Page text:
Certainly there's been a lot of language based writing that's intriguing, but for instance, 5 FLIGHTS by Adam Bock - I enjoyed the play a lot but it didn't invigorate me the way that BURIED CHILD or MUD have. I felt like I was "smart" for getting it, but I also left the theatre feeling "that was nice, now what's for dinner?" Bock's clearly talented, but it was like there was no gravitas to the thing. Admirable performance, worth the $35 I put out for it, but, you know, after the craft, what is there?

And there's a lot of comedy written today that's funny but like, so what? It's often not much better than a cartoon network show. I'm not sure I'd feel good about it if I paid more than $10 for it, and even then, I often wonder, why didn't I just go to an improv show where the jokes may not go anywhere, but at least they're 100% fresh - and the fresher they get, the funnier they are.

I'd like to blame dramaturgs - or the emphasis on dramaturgically sound writing - but I have to admit that I've definitely made some work better with the advice I've gotten from a few of those folks.

Perhaps it's our insistence that everything has to feel right based on the seamless way that film and television can make almost any turn seem plausible (okay, maybe not ANY turn, but many).

I don't know.

I do like the unwieldy and unusual.

What do you think?

E. Hunter Spreen said...

I don't really know.

You can blame it on the dramaturgs.

You can blame it on the fact that
theater, like much of our culture, is seeking commodification as a primary value.

You can blame it on film and tv. But as a playwright/director who uses a lot of film techniques in my work - I think there's value in cross-pollination.

I don't discount how difficult it is to create something sublime. When I think of the moments I've witnessed onstage that have truly been every thing I believe theater can be or showed me a way that theater can be that I'd never imagined - well, I can count them on one hand.

So, at this point, I'd just appreciate an honest effort. I don't feel I get that often enough.

Sometimes the work it too precious. It takes itself too seriously - it's either too holy, too arty, too self-contained, too precise. I'm torn when I see this kind of work. Because I do like precision. I believe you can have a play that is tight dramaturgically and still have depth of feeling.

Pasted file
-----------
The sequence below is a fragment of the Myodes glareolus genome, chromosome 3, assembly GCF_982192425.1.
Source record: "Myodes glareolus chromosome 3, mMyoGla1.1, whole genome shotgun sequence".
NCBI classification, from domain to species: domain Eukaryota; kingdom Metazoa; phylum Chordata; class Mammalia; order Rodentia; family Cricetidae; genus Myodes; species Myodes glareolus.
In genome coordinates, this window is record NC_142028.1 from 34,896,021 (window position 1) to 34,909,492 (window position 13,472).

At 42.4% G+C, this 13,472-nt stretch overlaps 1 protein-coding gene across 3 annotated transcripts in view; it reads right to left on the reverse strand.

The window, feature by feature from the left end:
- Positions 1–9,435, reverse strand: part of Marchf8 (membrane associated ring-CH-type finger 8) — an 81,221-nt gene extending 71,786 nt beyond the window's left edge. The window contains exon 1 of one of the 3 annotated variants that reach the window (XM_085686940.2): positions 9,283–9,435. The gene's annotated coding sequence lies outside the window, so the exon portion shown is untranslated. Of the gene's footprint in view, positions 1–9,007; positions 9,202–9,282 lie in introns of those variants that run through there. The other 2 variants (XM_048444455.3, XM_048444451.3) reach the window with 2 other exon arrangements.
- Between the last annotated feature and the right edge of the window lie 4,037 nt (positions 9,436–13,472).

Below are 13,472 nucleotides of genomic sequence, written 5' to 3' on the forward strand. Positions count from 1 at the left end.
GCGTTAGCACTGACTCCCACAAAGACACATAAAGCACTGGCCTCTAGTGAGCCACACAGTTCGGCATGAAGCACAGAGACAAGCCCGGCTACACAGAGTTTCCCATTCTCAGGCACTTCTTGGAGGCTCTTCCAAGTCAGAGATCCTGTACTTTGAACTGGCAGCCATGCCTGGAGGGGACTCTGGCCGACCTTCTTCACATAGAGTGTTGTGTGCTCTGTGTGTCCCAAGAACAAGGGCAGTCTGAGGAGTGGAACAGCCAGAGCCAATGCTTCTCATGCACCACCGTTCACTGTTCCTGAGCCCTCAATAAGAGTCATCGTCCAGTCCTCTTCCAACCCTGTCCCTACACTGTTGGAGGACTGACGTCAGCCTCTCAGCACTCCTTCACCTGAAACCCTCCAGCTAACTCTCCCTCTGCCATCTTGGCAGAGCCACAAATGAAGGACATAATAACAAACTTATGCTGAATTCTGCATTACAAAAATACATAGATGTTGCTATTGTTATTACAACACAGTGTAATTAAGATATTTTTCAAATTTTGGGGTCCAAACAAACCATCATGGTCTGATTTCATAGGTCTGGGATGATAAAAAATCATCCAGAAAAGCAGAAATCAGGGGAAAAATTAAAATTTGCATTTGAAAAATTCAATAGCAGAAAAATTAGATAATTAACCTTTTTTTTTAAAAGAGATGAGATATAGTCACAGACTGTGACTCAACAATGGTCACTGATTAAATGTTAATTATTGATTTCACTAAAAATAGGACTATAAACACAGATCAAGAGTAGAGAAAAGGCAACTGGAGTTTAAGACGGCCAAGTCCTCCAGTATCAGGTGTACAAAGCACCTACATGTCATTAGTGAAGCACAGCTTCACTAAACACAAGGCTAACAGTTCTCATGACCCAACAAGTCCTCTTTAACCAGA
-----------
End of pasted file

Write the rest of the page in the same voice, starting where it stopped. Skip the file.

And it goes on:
A lot of the work I see thinks it's more clever than it is. It's too aware of itself. It's more concerned with patting itself on the back for being so clever and hip. It kind of holds the audience in contempt. It's patronizing.

I don't think anyone sets out to consciously do these things - well, okay, some do. But I like to think that everyone's goal is to make good theater. I appreciate that there's a lot of effort that goes into making something worth watching, something that stops you in your tracks. But I see so little that stops me in my tracks and much that thinks it is so much more than it is - either out
of naiveté (which is forgivable) or arrogance (which grows tedious over

I used to blame it all on Post-modernism. It seems like the movement encourages a certain disaffected, hipper than thou-ness that values cleverness above deep thinking and feeling. It makes it easy to scoff at earnestness. Taking that pose, seems to be a way of creating a feeling of safety in an unsafe world. That may be a proper reaction.

But, beyond that, I feel that Post-modernism has changed the way we parse language. And as a result, the way we think and view the world - which I guess seems kinda obvious. My biggest beef is that I feel that it's changed the way we think about the creative process and the language we use to describe it. Why do we always say we stole an idea rather than that we were inspired? Anyway, that's tangential. Something on my long list of posts I'll never get around to.

oops. gotta go. crying baby!

Malachy Walsh said...

You make perfect sense to me.

Especially the part about the way many eschew earnesteness.

It does not help.